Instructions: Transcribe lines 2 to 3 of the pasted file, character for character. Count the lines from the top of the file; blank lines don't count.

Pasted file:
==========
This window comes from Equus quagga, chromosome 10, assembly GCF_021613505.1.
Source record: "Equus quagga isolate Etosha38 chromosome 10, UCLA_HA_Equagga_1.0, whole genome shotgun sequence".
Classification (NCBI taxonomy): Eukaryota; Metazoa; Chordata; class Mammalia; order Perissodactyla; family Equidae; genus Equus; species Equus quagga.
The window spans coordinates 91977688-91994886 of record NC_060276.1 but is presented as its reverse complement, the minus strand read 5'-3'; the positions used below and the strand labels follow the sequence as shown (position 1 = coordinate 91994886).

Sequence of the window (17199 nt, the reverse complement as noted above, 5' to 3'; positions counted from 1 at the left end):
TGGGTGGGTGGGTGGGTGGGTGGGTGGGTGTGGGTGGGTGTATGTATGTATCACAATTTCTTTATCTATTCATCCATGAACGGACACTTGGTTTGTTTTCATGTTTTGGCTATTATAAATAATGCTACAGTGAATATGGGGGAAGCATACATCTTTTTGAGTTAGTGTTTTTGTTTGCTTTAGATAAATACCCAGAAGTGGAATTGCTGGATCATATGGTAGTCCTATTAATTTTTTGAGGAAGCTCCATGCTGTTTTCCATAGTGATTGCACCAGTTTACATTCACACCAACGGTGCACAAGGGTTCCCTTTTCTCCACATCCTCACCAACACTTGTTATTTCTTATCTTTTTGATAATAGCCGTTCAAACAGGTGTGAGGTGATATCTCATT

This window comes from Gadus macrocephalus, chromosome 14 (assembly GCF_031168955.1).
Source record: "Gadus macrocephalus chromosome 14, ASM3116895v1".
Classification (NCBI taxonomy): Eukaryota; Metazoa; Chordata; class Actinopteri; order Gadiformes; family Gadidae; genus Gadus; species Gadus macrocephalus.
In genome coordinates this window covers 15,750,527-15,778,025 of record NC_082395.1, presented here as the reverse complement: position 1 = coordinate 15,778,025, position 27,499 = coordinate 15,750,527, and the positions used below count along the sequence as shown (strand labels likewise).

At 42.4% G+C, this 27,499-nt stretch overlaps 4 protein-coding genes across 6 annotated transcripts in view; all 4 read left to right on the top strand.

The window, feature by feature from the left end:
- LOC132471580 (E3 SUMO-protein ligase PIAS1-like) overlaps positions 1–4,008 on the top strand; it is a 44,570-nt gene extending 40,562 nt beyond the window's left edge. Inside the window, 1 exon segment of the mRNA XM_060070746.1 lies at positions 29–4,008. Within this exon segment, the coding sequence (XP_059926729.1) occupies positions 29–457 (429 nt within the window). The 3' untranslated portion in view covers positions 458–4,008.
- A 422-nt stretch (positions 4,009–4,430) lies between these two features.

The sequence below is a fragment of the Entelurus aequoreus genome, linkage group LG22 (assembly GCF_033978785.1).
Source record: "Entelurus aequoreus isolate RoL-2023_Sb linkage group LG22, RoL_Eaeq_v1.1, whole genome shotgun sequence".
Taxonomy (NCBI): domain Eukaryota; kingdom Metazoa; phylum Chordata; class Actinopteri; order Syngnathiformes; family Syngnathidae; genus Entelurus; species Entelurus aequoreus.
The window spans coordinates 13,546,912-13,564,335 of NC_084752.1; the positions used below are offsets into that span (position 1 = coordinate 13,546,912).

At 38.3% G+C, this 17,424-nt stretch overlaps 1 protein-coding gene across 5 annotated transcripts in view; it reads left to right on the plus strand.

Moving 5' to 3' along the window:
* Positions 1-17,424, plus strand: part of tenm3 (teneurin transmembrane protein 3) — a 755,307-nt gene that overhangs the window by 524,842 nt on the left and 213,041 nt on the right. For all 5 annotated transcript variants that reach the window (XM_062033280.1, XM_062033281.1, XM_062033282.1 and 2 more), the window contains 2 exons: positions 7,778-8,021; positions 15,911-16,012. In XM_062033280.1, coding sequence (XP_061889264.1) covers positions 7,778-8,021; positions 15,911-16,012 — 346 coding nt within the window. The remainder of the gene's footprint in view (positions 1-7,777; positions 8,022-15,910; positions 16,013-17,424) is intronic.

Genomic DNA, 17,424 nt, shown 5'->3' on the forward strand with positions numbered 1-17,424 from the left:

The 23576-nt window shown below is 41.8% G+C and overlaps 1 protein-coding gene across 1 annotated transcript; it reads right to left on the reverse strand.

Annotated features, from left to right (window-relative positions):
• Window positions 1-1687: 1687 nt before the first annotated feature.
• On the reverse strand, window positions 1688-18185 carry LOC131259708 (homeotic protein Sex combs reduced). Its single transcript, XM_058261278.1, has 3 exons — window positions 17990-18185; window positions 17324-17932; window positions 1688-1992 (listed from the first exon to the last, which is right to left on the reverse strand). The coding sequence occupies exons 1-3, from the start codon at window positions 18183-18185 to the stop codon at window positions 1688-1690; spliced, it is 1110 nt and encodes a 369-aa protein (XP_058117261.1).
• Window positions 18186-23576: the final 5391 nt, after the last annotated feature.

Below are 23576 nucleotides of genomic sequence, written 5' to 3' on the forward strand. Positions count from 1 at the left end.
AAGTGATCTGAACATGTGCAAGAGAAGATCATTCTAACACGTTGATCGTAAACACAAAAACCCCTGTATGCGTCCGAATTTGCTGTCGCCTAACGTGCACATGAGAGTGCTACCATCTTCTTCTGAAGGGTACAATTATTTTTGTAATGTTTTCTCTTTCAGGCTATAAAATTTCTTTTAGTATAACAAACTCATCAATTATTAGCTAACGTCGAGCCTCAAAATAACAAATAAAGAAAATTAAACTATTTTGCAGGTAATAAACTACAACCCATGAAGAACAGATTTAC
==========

Source record: "Equus quagga isolate Etosha38 chromosome 10, UCLA_HA_Equagga_1.0, whole genome shotgun sequence".
Classification (NCBI taxonomy): Eukaryota; Metazoa; Chordata; class Mammalia; order Perissodactyla; family Equidae; genus Equus; species Equus quagga.